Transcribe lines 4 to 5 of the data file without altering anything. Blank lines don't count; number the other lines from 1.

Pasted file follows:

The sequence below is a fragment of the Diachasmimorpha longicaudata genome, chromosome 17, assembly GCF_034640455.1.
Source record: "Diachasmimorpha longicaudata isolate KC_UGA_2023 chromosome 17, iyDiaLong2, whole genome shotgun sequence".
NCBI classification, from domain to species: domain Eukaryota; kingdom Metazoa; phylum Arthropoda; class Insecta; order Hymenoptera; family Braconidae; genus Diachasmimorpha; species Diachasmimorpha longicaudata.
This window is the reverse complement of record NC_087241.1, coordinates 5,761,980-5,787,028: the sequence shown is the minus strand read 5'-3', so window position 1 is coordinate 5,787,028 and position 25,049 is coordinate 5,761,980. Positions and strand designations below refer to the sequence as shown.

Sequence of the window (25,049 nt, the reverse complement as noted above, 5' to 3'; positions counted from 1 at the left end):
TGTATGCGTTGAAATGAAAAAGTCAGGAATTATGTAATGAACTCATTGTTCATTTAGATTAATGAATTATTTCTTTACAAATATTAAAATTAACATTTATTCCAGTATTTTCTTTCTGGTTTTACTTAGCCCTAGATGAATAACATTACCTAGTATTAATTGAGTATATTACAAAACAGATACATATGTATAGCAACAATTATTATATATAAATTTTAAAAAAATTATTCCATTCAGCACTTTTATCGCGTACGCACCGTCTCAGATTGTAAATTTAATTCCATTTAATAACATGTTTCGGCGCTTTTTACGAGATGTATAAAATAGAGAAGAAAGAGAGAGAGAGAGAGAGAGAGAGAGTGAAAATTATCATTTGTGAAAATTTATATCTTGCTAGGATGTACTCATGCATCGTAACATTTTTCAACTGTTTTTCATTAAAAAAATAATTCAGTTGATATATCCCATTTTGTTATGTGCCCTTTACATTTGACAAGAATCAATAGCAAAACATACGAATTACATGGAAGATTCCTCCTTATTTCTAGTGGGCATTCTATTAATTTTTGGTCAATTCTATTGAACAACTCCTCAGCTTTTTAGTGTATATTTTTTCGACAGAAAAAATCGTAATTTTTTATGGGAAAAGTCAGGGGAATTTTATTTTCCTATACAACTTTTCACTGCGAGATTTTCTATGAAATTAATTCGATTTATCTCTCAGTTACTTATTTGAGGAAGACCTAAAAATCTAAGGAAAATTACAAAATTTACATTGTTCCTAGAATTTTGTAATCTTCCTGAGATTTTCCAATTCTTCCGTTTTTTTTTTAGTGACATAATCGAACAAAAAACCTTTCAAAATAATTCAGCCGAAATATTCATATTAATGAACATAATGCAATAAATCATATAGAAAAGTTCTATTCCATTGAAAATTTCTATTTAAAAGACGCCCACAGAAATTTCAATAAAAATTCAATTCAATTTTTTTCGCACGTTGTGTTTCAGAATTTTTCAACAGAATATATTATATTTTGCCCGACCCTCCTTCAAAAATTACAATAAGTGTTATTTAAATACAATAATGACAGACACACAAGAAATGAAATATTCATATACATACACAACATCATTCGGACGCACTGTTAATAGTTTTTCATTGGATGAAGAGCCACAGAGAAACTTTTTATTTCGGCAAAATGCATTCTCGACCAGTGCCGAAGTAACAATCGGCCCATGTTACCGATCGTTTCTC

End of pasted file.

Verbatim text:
This window is the reverse complement of record NC_087241.1, coordinates 5,761,980-5,787,028: the sequence shown is the minus strand read 5'-3', so window position 1 is coordinate 5,787,028 and position 25,049 is coordinate 5,761,980. Positions and strand designations below refer to the sequence as shown.

Sequence of the window (25,049 nt, the reverse complement as noted above, 5' to 3'; positions counted from 1 at the left end):